A grassroots movement for social equality arises in New York City. Members of the movement take to the streets to protest agains the system that allows rich elites to lord over the working class. The mayor, who’s in league with the rich elites, uses thin legal pretenses to order the NYPD to brutally crack down on the protesters. But the movement lives on, takes to the streets again, and makes good on their promise that the world (World) will know their struggle.
Am I talking about the Occupy Wall Street movement…
…or the plot of the Disney musical Newsies?
I’m not the first to point out the connections between Newsies and the Occupy Wall Street movement. As the stage adaptation prepares to occupy a Broadway theater in March 2012, media observers have pointed out the parallels and even asked the show’s producers if there’s anything to it, but they have shrugged it off as mere coincidence. They’re largely right to do so, since the musical has been in the works years before occupations and the 99% were part of the national discourse.
But Newsies has the odd distinction of being one of the few movies about large scale social justice protest movements set in New York City, and as such, it’s begging for people to look for the parallels between it and OWS. For the most part, those parallels break down once you get past the broad plot summary, but the differences between the strike as depicted in Newsies and the OWS movement can lead to some insights on both.
“Even though we ain’t got hats or badges / we’re a union just by saying so…”
Newsies is not ambiguous at all about its positive stance on labor unions. Early in the film, newsboy leader David Jacobs laments that his father was fired from his job after his injury because he had no union to protect his position. Later, as the newsboys make their final push against Joseph Pulizter, they enlist thousand of other young workers across the city to walk off their jobs in solidarity with them. Even though all those young workers may not have been unionized, or even organized in any sense of the word, their work stoppage was nothing short of an organized labor action, a strike, and as the film tells it, the strike eventually led to legislation that curtailed the abusive child labor practices of the day.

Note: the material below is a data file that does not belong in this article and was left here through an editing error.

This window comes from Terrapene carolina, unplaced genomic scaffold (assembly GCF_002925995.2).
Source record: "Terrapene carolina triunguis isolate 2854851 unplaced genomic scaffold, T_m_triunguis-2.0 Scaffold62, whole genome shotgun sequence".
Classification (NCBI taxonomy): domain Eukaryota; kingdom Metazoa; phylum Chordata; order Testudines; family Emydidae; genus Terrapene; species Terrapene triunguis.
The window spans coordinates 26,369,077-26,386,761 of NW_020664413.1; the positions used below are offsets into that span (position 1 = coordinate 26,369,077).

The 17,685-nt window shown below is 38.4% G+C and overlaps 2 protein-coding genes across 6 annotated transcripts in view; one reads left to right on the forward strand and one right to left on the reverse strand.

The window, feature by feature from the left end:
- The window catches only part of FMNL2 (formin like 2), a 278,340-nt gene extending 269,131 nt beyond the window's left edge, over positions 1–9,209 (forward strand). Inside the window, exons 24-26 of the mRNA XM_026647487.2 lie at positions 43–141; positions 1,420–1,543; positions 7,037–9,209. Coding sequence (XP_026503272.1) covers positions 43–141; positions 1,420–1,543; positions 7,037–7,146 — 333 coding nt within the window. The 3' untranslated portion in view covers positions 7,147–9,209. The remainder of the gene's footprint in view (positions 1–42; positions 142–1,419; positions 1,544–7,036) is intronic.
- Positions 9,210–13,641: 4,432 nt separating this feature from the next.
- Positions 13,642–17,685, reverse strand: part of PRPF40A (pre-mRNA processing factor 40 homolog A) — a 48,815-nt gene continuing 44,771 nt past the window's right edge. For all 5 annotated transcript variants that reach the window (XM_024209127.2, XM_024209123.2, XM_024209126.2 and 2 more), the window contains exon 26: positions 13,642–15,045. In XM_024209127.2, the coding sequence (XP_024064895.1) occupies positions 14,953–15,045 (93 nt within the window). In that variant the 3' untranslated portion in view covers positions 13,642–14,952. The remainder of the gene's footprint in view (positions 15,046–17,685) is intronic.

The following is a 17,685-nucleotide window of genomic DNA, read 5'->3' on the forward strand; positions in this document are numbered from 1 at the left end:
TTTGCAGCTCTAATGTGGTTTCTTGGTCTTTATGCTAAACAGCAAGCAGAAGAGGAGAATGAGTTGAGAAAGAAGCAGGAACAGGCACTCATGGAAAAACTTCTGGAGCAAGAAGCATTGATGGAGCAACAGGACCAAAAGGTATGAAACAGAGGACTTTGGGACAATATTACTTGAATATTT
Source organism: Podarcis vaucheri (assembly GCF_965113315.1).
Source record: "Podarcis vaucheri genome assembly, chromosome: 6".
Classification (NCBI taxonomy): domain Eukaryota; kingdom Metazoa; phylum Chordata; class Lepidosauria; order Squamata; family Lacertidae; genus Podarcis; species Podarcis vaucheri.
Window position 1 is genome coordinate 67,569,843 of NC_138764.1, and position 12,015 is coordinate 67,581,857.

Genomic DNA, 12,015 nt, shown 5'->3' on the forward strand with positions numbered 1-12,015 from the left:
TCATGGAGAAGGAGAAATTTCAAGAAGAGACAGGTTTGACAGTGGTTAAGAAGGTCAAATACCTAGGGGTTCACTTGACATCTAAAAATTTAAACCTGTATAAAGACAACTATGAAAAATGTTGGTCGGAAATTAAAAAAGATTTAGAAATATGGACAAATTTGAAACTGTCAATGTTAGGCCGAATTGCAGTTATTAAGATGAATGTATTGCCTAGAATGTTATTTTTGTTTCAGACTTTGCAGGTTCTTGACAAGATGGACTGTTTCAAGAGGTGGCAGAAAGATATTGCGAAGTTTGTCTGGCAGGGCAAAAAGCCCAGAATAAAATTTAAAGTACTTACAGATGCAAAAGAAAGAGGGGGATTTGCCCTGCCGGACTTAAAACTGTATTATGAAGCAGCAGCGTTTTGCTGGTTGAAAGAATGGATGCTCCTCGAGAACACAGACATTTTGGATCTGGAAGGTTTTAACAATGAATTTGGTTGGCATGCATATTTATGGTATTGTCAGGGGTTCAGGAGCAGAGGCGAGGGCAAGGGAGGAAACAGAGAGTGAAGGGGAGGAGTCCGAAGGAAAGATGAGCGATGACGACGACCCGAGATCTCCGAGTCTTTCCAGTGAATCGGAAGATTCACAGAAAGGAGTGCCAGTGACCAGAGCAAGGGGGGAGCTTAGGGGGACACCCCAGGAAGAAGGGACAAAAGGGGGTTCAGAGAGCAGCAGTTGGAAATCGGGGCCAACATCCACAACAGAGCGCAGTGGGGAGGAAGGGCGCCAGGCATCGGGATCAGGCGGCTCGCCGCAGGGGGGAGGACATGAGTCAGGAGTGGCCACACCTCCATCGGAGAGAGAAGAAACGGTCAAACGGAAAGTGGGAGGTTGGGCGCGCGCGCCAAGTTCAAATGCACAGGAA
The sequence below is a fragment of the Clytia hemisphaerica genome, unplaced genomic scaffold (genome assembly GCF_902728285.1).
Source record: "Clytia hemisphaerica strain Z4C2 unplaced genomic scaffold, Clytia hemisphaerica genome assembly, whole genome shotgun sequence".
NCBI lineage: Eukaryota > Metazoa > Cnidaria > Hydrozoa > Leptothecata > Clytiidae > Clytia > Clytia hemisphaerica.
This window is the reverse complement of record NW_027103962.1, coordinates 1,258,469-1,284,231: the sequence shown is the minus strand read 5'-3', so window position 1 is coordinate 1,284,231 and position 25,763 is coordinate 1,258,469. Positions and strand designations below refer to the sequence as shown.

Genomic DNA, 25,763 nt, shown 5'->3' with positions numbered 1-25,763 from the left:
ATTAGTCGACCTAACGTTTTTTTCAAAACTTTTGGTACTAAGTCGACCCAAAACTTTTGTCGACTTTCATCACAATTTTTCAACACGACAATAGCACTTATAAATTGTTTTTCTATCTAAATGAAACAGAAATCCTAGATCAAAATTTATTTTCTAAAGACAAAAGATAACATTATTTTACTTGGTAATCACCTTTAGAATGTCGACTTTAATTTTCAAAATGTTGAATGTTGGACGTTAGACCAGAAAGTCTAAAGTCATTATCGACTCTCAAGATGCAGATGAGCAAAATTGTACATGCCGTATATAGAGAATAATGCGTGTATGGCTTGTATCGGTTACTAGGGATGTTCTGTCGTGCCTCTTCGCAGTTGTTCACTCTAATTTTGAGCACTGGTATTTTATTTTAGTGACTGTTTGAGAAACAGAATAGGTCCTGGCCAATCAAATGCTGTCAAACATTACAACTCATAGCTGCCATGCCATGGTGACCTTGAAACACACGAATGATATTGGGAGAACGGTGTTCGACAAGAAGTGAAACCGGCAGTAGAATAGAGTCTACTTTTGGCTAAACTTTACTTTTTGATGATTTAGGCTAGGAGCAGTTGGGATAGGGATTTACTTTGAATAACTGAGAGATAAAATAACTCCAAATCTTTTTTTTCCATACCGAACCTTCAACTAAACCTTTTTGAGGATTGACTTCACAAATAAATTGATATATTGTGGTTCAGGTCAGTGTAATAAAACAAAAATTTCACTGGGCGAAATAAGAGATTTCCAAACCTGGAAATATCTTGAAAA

Occupy Wall Street, however, is not a labor movement or organization of workers in any sense of the word. The movement’s ambiguous, all-encompassing “99%” nature means that it’s not defined by a common occupation or opposition to a specific employer. Unions came to OWS after the movement had gained steam and were not part of its early organization or successes. And some within the movement view labor unions as part of an ineffectual “institutional left” that will ultimately harm more than hurt the movement’s progress.
So why does this matter? It’s a perfect illustration of how the role of the labor union in the United States has vastly changed in the 100 years between the events of Newsies and OWS. Or for that matter, the twenty years between the release of Newsies and OWS. Unions, once the standard bearers of progressive movements and staples of American middle class life, have seen their membership roles steadily decline since their peaks in the 1950’s. More importantly, their members are often vilified as the unfireable, overpaid, unproductive teachers, factory workers, and civil servants who are preventing our nation from remaining competitive with India and China.
In other words, the Newsies story of labor unions representing the 99% and triumphing over the 1% is not likely to have resonance with the Occupy Wall Street movement and its members, most of whom have probably never been in a union in their lives and hardly see themselves as “striking” against anyone.